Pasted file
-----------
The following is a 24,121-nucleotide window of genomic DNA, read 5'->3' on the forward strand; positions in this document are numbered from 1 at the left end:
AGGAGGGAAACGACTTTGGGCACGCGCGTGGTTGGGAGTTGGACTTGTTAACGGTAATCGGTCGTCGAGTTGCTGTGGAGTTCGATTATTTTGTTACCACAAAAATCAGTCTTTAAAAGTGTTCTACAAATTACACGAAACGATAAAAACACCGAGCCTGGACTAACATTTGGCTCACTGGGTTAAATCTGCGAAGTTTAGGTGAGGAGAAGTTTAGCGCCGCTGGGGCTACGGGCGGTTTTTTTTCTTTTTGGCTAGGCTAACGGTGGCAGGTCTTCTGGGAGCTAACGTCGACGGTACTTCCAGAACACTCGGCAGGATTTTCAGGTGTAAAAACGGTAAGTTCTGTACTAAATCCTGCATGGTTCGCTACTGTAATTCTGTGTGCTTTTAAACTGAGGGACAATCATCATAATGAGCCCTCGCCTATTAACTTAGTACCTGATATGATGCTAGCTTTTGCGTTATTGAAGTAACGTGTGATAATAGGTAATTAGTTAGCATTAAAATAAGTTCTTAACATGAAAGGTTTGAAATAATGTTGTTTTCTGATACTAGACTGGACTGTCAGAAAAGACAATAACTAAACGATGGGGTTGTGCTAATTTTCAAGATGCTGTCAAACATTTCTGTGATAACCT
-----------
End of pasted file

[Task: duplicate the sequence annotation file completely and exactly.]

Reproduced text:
The following is a 24,121-nucleotide window of genomic DNA, read 5'->3' on the forward strand; positions in this document are numbered from 1 at the left end:
AGGAGGGAAACGACTTTGGGCACGCGCGTGGTTGGGAGTTGGACTTGTTAACGGTAATCGGTCGTCGAGTTGCTGTGGAGTTCGATTATTTTGTTACCACAAAAATCAGTCTTTAAAAGTGTTCTACAAATTACACGAAACGATAAAAACACCGAGCCTGGACTAACATTTGGCTCACTGGGTTAAATCTGCGAAGTTTAGGTGAGGAGAAGTTTAGCGCCGCTGGGGCTACGGGCGGTTTTTTTTCTTTTTGGCTAGGCTAACGGTGGCAGGTCTTCTGGGAGCTAACGTCGACGGTACTTCCAGAACACTCGGCAGGATTTTCAGGTGTAAAAACGGTAAGTTCTGTACTAAATCCTGCATGGTTCGCTACTGTAATTCTGTGTGCTTTTAAACTGAGGGACAATCATCATAATGAGCCCTCGCCTATTAACTTAGTACCTGATATGATGCTAGCTTTTGCGTTATTGAAGTAACGTGTGATAATAGGTAATTAGTTAGCATTAAAATAAGTTCTTAACATGAAAGGTTTGAAATAATGTTGTTTTCTGATACTAGACTGGACTGTCAGAAAAGACAATAACTAAACGATGGGGTTGTGCTAATTTTCAAGATGCTGTCAAACATTTCTGTGATAACCT